Revised GRE Introduction
Both the Revised Graduate Record Examination General Test (Revised GRE) and the GRE Subject Tests are standardized assessments developed by ETS, a non-profit company with expertise in the area. They are used as a part of the admissions process for graduate schools across the country. ETS offers both paper-based and computer-based versions of the tests, so they fit the needs of students vying for graduate spots from New York to Hong Kong. The computer-based Revised GRE is offered everywhere in the U.S.
Revised GRE Basics (Computer-based)
- Approximately 3 hours, 45 minutes
- 3 content areas: Verbal Reasoning, Quantitative Reasoning and Analytical Writing
- Can earn you between 130 – 170 points
- Both a Research and Unscored section are administered
Revised GRE Registration
Registering for the GRE exam follows the same process as the GRE exam of the past. You can register online, by phone, or by mail. Obviously, you'll be paying certain registration fees for the exam, along with fees if you register late, change testing locations, test centers and more.
Revised GRE Content
Sadly, your complete undergraduate knowledge of keg-stand protocol won’t help you prepare for this baby. You’ll be tested in the areas listed below. Note: The Revised GRE Content is dramatically different from the prior GRE content. Check out a comparison between the Revised GRE and the prior GRE!
- Verbal Reasoning: In a nutshell - Can you read? Can you identify complex relationships between words and concepts? Do you understand the different parts of a sentence? Can you put together an answer from a passage you’ve dissected? Let’s hope so.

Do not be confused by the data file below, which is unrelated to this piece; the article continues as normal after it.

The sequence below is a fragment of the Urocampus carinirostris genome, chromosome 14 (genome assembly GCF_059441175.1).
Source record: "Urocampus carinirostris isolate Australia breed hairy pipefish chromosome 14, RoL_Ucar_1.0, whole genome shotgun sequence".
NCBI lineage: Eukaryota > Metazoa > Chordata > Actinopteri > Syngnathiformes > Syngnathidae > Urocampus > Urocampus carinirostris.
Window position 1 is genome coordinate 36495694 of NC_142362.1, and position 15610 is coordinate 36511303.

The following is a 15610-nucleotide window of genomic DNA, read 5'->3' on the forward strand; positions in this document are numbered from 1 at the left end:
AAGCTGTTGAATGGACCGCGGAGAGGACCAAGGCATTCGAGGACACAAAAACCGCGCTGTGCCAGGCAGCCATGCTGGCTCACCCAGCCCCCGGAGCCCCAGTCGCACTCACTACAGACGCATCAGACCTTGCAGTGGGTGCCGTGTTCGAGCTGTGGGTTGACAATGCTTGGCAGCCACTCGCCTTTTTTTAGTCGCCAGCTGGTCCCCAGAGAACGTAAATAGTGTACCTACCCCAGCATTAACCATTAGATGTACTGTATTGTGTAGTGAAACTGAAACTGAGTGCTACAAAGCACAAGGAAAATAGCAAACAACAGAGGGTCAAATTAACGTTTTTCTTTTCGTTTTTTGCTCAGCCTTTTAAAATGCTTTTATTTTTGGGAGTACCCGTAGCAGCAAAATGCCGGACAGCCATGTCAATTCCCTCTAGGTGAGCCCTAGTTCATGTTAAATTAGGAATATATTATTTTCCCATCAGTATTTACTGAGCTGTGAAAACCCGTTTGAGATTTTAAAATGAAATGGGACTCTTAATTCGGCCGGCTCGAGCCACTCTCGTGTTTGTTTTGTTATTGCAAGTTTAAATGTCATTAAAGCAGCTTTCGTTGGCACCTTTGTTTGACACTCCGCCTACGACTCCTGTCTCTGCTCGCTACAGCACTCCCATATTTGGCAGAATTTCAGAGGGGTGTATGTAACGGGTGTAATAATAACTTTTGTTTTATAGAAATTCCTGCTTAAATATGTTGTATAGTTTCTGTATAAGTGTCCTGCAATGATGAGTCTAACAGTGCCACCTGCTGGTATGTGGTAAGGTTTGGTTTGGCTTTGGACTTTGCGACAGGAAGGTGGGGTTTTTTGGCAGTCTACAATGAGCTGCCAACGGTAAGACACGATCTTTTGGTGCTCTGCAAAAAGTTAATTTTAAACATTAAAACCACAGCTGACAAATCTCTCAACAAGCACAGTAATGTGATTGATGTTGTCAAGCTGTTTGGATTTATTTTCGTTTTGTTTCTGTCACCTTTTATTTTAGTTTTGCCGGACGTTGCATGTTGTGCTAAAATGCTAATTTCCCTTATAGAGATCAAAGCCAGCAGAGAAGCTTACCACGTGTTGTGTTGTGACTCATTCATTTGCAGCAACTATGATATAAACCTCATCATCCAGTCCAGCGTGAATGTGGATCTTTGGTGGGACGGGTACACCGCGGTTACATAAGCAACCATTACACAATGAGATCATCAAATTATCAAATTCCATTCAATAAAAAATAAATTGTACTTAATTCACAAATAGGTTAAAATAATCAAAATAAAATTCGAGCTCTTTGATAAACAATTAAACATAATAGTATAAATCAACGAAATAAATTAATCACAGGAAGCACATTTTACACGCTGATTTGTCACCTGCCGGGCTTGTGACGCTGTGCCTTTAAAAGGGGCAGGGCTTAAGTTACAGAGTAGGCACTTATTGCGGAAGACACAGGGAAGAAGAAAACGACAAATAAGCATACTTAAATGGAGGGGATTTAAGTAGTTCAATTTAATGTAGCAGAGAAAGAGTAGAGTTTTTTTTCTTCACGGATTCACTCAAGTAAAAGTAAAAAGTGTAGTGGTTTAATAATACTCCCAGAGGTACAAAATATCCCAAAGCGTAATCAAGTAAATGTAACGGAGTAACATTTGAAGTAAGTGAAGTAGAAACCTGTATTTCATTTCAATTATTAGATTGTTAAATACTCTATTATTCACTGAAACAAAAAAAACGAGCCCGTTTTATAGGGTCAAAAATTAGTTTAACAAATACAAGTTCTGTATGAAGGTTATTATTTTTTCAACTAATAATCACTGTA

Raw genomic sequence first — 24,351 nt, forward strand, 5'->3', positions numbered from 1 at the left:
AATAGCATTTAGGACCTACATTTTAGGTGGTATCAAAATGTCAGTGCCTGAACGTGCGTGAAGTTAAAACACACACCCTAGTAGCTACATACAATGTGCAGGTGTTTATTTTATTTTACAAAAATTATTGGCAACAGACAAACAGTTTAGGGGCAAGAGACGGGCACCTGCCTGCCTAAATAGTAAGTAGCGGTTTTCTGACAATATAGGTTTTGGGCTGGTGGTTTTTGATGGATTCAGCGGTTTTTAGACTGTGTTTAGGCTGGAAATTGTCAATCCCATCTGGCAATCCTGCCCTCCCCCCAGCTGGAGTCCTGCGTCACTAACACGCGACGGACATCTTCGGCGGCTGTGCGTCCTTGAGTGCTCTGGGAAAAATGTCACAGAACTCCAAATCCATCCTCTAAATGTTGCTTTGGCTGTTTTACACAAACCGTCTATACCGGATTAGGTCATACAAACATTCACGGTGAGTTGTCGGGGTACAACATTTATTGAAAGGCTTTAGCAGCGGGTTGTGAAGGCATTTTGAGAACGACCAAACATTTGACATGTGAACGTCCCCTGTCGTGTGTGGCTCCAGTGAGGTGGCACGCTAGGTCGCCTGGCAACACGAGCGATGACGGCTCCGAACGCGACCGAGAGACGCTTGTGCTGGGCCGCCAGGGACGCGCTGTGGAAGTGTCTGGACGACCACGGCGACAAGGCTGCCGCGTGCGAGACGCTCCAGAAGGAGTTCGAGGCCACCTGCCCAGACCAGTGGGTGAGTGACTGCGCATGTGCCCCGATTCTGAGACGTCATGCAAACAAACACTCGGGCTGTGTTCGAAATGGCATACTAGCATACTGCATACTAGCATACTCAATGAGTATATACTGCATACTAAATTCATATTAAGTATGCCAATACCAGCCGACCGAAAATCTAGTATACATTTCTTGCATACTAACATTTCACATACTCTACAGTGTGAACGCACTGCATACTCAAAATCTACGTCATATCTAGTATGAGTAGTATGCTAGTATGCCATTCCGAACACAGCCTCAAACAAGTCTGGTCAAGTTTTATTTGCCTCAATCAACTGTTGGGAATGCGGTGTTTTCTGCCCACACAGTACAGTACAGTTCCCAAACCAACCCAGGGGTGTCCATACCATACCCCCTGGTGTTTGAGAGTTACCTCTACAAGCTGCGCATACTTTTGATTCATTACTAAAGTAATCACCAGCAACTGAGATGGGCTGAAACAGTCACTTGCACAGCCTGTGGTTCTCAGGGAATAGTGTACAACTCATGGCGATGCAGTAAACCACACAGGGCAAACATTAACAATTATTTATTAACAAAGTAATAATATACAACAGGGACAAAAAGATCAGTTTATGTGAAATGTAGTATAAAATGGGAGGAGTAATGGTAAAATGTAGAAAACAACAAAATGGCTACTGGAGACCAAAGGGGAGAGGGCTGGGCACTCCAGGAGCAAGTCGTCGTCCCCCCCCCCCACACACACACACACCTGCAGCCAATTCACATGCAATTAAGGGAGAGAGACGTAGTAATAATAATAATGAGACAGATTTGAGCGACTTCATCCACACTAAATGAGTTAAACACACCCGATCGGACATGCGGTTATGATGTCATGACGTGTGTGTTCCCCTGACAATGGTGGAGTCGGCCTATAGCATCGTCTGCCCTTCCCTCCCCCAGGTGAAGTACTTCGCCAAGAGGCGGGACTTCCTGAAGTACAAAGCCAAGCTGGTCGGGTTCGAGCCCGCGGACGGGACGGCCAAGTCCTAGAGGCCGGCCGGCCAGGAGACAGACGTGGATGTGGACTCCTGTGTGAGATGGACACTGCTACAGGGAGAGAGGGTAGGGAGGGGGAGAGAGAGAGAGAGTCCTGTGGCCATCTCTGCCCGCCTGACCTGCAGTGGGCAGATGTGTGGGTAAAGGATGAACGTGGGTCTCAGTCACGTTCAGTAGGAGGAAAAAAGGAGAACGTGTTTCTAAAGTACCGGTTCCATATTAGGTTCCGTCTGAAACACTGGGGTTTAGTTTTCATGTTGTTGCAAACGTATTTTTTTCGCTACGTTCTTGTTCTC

- Quantitative Reasoning: In a nutshell – How’s your algebra? Geometry? Arithmetic? Quantitative reasoning? If your skills are a little rusty since Algebra 101 in undergrad, you’d better brush up!
- Analytical Writing: In a nutshell – How good are you at explaining what you mean? Can you clearly support your ideas with evidence, reasons, and examples? Can you creatively focus your ideas into a well-organized, carefully-spelled, and grammatically correct composition? This section accounts for one hour of the test, so you should prepare yourself accordingly.
Revised GRE Testing Structure and Timing
The sections and timing are different on the paper-based and computer-based tests. The paper test will keep you sweating for about three hours; the computer-based test runs around three hours, forty-five minutes. Most of you will be taking the computer-based exam, but in case you're signed up for paper-based, here's information for both exams. (In the U.S., the paper-based test is no longer even offered.)
Revised GRE Scores
Since most of you will be taking the computer-based GRE, here's what you should know. You can earn anywhere between a 130 and a 170 in both the Verbal and Quantitative sections in 1-point increments, unlike the GRE of the past, where 200 – 800 in 10-point increments was the range. Analytical Writing will still earn you between a 0 and 6 in half-point increments. If you're interested in what the scores of the past would look like in the new format, then check out the articles below for concordance tables that link revised with prior scores.How Revised GRE Scores Compare to Prior GRE Scores
GRE Subject Area Tests
The GRE General Test basically gauges your critical thinking and analytical skills. If a university needs to understand your knowledge of a particular subject, then they may require a subject test in one of these areas:
- Biochemistry, Cell and Molecular Biology
- Computer Science
- Literature in English
Check with your admissions counselor to be sure you’re taking the tests you need. You don’t want to be left out of your school of choice because of a GRE Test technicality. But by now, I’m sure you’re aware of this. You’ve made it this far, right?